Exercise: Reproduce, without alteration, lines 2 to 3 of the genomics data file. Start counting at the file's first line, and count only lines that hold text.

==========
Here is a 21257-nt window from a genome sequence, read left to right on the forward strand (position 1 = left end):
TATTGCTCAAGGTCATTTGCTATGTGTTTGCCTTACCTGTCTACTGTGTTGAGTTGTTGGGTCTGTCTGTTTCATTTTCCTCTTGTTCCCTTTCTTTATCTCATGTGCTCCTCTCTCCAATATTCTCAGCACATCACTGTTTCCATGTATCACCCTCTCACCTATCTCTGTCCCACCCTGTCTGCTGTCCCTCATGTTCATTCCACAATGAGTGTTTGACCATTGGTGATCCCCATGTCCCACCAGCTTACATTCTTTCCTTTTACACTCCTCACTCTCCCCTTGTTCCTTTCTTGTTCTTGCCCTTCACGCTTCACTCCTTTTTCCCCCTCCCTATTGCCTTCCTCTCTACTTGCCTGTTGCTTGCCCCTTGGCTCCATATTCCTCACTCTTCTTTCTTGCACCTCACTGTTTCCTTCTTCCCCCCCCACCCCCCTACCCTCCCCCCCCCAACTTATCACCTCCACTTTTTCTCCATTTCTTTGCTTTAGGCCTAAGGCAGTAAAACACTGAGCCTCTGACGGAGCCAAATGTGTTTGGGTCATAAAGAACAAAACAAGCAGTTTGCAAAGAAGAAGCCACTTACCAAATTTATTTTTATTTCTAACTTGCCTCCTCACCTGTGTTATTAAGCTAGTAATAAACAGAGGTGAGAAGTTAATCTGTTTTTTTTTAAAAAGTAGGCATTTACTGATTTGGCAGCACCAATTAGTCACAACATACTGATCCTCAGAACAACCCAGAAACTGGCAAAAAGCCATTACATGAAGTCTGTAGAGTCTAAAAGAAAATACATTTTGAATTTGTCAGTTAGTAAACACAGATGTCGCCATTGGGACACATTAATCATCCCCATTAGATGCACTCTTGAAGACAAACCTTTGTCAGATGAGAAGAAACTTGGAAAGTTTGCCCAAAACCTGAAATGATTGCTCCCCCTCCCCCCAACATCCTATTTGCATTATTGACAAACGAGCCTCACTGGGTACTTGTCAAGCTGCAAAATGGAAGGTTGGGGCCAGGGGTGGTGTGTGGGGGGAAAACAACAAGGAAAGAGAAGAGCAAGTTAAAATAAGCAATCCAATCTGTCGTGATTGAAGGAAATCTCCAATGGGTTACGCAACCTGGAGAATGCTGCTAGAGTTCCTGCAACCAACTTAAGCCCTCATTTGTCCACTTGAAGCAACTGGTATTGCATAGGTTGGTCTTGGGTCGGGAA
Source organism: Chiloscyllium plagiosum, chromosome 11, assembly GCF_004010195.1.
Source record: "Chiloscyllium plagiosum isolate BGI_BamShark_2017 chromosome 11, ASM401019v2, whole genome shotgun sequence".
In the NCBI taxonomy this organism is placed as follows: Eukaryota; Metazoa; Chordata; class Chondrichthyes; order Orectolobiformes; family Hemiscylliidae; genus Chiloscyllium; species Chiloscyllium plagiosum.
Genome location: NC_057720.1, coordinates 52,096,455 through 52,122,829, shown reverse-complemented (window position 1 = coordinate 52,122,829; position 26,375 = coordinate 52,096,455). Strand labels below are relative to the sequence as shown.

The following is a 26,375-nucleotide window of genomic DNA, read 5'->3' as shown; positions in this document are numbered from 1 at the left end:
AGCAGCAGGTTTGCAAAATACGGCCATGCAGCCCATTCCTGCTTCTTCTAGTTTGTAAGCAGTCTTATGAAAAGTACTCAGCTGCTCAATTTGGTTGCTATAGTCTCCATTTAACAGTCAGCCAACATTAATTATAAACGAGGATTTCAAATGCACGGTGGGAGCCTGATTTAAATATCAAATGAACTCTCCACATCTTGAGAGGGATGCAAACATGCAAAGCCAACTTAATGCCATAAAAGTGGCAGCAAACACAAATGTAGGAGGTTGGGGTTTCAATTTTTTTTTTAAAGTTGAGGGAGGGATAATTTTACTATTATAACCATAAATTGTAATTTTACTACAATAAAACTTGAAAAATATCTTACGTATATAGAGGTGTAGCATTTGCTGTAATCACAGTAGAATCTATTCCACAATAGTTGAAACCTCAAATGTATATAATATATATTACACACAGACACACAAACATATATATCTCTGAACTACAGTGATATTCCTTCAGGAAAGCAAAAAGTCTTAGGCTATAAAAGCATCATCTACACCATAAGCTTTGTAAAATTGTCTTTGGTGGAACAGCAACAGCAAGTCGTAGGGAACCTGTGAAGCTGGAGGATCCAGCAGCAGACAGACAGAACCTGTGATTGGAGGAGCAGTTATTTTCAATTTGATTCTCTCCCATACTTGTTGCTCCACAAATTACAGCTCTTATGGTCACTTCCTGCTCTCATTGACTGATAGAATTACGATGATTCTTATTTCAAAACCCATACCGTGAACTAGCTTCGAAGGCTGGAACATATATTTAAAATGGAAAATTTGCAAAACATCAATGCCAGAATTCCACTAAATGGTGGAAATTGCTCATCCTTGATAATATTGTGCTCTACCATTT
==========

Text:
TATTGCTCAAGGTCATTTGCTATGTGTTTGCCTTACCTGTCTACTGTGTTGAGTTGTTGGGTCTGTCTGTTTCATTTTCCTCTTGTTCCCTTTCTTTATCTCATGTGCTCCTCTCTCCAATATTCTCAGCACATCACTGTTTCCATGTATCACCCTCTCACCTATCTCTGTCCCACCCTGTCTGCTGTCCCTCATGTTCATTCCACAATGAGTGTTTGACCATTGGTGATCCCCATGTCCCACCAGCTTACATTCTTTCCTTTTACACTCCTCACTCTCCCCTTGTTCCTTTCTTGTTCTTGCCCTTCACGCTTCACTCCTTTTTCCCCCTCCCTATTGCCTTCCTCTCTACTTGCCTGTTGCTTGCCCCTTGGCTCCATATTCCTCACTCTTCTTTCTTGCACCTCACTGTTTCCTTCTTCCCCCCCCACCCCCCTACCCTCCCCCCCCCAACTTATCACCTCCACTTTTTCTCCATTTCTTTGCTTTAGGCCTAAGGCAGTAAAACACTGAGCCTCTGACGGAGCCAAATGTGTTTGGGTCATAAAGAACAAAACAAGCAGTTTGCAAAGAAGAAGCCACTTACCAAATTTATTTTTATTTCTAACTTGCCTCCTCACCTGTGTTATTAAGCTAGTAATAAACAGAGGTGAGAAGTTAATCTGTTTTTTTTTAAAAAGTAGGCATTTACTGATTTGGCAGCACCAATTAGTCACAACATACTGATCCTCAGAACAACCCAGAAACTGGCAAAAAGCCATTACATGAAGTCTGTAGAGTCTAAAAGAAAATACATTTTGAATTTGTCAGTTAGTAAACACAGATGTCGCCATTGGGACACATTAATCATCCCCATTAGATGCACTCTTGAAGACAAACCTTTGTCAGATGAGAAGAAACTTGGAAAGTTTGCCCAAAACCTGAAATGATTGCTCCCCCTCCCCCCAACATCCTATTTGCATTATTGACAAACGAGCCTCACTGGGTACTTGTCAAGCTGCAAAATGGAAGGTTGGGGCCAGGGGTGGTGTGTGGGGGGAAAACAACAAGGAAAGAGAAGAGCAAGTTAAAATAAGCAATCCAATCTGTCGTGATTGAAGGAAATCTCCAATGGGTTACGCAACCTGGAGAATGCTGCTAGAGTTCCTGCAACCAACTTAAGCCCTCATTTGTCCACTTGAAGCAACTGGTATTGCATAGGTTGGTCTTGGGTCGGGAA
Source organism: Chiloscyllium plagiosum, chromosome 11, assembly GCF_004010195.1.